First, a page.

28 III. T E S L T O T P T T O E S C N H O U I N O E II N R ’ O CERNS LIES IN CREATIVE LEGISLATIVE APPROACHES OR THE OPERATION OF THE FREE MARKET TO WED PTP TECHNOLOGIES TO NEW BUSINESS MODELS. Just as the VCR ended up providing major new revenue and profit sources for media companies, so also will PtParchitected networks and technologies. To the extent that legislation were believed necessary to enable Petitioners to extract revenue from the more efficient transfer of data that PtP provides, numerous creative proposals have been suggested. Compulsory licensing schemes could extract royalty payments, as could taxes on recording media similar to Canada and Europe.34 More likely, however, the market naturally will evolve to incorporate PtP distribution. Indeed, new business models for the high bandwidth era already are proving successful and are undergoing rapid development and deployment in the compti m re l e A p ’iue sri hso a sl et e a t a . pl sT ns e c a t dt o iv kpc e ve e d 35 more than 250 million downloads of songs. Many iTunes competitors have already launched into the marketplace.36 Paid video download and streaming services also have come online.37 As power l“ refe PPt ho g si Btor t f , l g i” t e nl i l e i r n u a l c oe k T e continue to develop, new business models using popular PtP networks soon could become the low cost means for media
William W. Fisher, An Alternative Compensation System, in TECHLAW, AND THE FUTURE OF ENTERTAINMENT (Stanford Univ. Press, 2004) (proposing a compulsory licensing scheme for PtP networks).
NOLOGY,
35 34

See Peter Cohen, iTunes Music Store Tops 250 Million Songs Sold, MacWorld.com (Jan. 24, 2005). See generally Walter S. Mossburg, The Mossburg Solution, WALL STREET JOURNAL, Feb. 23, 2005 at D4.
37 36

See generally www.movielink.com; www.cinemanow.com.

29 companies themselves to distribute copyrighted video content to mass consumer markets—free of the hefty distribution fees these companies must now pay to TV broadcasters, cable and satellite on-demand systems or video rental stores. These current and future business models represent a marriage of PtP-architecture with rapidly emerging DRM technologies. DRM refers to technologies that are embedded in digital files to protect copyrighted material from piracy or other unwanted usage, including such methodologies as watermarks and encryption. DRM technologies are undergoing extremely rapid development and deployment into the marketplace, through the efforts of both technology companies and media companies, often acting together in joint ventures or standard-setting consortia that will apply across technology platforms.38 When content embedded with DRM is circulated over a PP ntok t ntoksbs d tbt nm t d ad t e r,h e r’ ai ir u o e os n w e w c si i h po clr a ucagd pee i t ntok’n i rt o e i nhne, r r n h e rs i r o s m n sv g e w tn sic advantages of bandwidth conservation, and scalability. Once delivered to the user, DRM technologies impose limits on use, permitting the copyright owner to micro-control who can access the copyrighted content, when, for how long, with what copying and onward distribution rights and at what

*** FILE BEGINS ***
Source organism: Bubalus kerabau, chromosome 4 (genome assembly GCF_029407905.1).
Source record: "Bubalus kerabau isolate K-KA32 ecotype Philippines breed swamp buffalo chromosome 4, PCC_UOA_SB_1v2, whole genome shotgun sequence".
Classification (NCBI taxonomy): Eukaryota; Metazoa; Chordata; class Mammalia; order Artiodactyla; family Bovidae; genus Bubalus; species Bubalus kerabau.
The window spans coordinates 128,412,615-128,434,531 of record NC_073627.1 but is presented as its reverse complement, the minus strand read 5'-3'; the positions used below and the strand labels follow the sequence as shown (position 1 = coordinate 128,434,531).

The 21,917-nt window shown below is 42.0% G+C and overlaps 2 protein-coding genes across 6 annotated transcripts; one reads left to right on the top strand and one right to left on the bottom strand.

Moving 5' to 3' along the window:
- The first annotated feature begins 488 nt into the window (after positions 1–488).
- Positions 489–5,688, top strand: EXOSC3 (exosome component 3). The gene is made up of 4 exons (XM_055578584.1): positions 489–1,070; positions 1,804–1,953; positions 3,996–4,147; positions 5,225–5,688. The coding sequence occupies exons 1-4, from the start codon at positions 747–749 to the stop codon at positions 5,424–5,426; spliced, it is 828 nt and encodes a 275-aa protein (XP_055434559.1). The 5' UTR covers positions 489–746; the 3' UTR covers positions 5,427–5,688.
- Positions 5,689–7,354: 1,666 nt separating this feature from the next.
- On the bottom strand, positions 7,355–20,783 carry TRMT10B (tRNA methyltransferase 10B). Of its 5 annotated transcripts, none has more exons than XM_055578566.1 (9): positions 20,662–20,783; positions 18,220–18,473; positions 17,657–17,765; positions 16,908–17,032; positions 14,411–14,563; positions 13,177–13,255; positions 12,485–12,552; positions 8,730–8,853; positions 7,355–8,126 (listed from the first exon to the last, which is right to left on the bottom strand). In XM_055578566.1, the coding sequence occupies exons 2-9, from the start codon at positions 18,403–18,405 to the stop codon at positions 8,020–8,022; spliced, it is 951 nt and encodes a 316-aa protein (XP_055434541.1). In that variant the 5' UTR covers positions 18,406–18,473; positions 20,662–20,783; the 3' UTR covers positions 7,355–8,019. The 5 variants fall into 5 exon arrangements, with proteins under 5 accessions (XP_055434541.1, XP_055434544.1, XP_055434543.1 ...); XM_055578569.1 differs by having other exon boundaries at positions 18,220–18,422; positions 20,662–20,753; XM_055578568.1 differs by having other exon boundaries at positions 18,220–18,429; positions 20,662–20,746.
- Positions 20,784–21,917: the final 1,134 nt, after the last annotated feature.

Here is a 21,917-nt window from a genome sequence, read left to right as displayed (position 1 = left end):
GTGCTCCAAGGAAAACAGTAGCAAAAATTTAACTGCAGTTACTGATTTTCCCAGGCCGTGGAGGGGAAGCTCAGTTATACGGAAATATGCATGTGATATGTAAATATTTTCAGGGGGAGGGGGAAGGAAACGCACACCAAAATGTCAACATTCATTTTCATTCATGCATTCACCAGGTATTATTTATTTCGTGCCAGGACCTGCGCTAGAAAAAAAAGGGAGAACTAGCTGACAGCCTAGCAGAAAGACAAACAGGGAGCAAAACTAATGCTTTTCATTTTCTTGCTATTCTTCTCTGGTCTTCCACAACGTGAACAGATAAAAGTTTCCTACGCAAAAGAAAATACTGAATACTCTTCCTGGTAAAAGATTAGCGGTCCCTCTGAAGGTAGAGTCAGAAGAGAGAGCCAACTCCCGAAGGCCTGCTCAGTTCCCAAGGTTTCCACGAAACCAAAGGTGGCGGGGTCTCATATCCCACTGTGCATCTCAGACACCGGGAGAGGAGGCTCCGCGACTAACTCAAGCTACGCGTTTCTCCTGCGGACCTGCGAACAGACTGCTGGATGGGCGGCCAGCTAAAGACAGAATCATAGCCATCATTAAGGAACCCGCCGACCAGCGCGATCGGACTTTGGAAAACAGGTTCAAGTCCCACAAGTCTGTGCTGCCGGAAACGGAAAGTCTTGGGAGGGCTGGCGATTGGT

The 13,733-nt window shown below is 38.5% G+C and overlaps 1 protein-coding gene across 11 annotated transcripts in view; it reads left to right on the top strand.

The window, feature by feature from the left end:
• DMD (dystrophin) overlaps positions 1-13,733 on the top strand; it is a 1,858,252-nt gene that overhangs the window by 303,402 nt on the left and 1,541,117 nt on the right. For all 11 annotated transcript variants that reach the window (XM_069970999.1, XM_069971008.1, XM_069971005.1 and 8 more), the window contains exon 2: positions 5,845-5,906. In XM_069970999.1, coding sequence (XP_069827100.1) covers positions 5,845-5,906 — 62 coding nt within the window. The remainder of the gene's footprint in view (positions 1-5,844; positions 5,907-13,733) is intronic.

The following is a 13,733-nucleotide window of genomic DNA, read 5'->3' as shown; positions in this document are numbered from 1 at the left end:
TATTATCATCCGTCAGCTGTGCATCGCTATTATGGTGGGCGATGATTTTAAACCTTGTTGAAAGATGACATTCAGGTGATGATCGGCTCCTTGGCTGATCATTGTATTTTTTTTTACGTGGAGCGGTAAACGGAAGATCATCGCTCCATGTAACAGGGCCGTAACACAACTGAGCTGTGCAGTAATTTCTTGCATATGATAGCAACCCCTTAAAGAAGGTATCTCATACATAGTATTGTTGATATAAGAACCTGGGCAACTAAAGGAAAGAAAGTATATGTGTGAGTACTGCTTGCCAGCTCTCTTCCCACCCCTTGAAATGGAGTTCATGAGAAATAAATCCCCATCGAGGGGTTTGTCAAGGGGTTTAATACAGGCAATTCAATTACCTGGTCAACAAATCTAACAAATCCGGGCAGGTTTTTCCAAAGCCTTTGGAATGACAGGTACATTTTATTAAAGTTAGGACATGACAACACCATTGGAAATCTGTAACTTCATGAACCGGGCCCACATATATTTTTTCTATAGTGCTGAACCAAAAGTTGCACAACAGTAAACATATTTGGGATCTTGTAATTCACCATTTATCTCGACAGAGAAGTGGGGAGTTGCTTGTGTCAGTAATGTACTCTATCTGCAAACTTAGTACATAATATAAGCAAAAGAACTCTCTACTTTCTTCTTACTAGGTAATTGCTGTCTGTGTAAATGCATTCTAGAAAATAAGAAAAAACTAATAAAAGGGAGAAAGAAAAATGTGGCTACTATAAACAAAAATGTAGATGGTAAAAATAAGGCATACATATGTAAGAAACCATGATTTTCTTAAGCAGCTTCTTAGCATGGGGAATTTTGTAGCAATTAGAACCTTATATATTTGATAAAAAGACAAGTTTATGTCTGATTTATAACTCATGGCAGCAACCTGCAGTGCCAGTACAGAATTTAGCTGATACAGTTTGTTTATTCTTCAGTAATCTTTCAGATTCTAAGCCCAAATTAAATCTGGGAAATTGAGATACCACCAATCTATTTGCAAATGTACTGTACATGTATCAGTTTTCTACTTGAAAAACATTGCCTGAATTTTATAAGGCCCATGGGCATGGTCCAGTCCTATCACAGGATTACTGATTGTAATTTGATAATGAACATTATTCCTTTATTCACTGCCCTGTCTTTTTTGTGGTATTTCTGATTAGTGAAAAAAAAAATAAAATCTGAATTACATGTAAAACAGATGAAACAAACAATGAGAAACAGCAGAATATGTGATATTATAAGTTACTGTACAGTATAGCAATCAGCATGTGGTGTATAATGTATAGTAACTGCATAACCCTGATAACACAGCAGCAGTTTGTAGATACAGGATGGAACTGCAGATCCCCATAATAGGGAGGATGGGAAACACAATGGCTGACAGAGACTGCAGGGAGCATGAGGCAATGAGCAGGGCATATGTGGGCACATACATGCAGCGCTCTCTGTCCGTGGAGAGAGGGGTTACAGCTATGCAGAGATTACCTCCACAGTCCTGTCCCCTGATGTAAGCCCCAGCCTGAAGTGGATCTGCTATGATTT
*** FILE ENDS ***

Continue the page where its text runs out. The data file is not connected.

Sony, Phillips and others bought Intertrust Technologies, an early patenter of many DRM technologies in 2003, and in 2004 non-exclusively licensed these patents to Microsoft for an upfront payment of $440 million. See Press Release, Microsoft and Intertrust Settle Outstanding Litigation and License Intellectual Property (Apr. 12, 2004), available at http://www.intertrust.com/. Microsoft has announced its plans to include DRM tools in many of its future products and in new releases of extant products. Id. In early 2005, Intertrust, Matsushita, Phillips, Samsung, and Sony formed the Marlin Joint Development Association to develop a comprehensive DRM suitable for any consumer device and to compete with the DRM products of Microsoft and Apple. See John Borland, Home Electronics Giants Launch Antipiracy Strategy, CNet News.com (Jan. 19, 2005).
38

30 price(s). See Dan Simmons, Peer to Peer Goes Legitimate, BBC Click Online (Dec. 17, 2004) (reporting that the BBC will offer play-duration limited versions of most of its TV programs into widely used PtP file sharing networks on the open Internet during 2005). Indeed, both a recent Cato Institute report39 and a recent report by the Committee for Economic Development, a group of 250 business leaders across all industry sectors, have urged development of new business models as the solution to digi tal piracy.40 T eC D r ot eo m nst fs “on h E e r r m ed o it d o p c r, hr ” a —referring to the danger of expansion of copyright as a m limitation to technological development. Id. a2 “ h m s t . T e ot important efforts the content industry can make are those directed towards the development and testing of new business models for the distribution of creative content . . . [T]he perfect storm threatens not creative activity but commercial m dlfrtd tbt n Id. at 46. oe o i ir u o. s s si i ” It will be up to the competitive marketplace to assess and winnow the many online business models that can evolve from PtP technologies, rewarding the most appealing and convenient. The federal courts need not and should not usurp this essential marketplace role. CONCLUSION We accordingly urge this Court to re-affirm the full vitality of the Sony principle in deciding this important case.

Michael A. Einhorn and Bill Rosenblatt, Peer-to-Peer Networking and Digital Rights Management: How Market Tools Can Solve Copyright Problems, Cato Institute, Policy Analysis No. 534 (2005). See DIGITAL CONNECTIONS COUNCIL, COMM. FOR ECON. DEV., PROMOTING INNOVATION AND ECONOMIC GROWTH: THE SPECIAL PROBLEM OF DIGITAL INTELLECTUAL PROPERTY (2004), at http://ced.org/docs/ report/report_dcc.pdf.
40

39

Respectfully submitted,
LAURENCE F. PULGRAM * JENNIFER LLOYD KELLY JENNIFER C. BRETAN FENWICK & WEST LLP 275 Battery Street, Suite 1600 San Francisco, CA 94111 (415) 875-2300 * Counsel of Record Counsel for Amici Curiae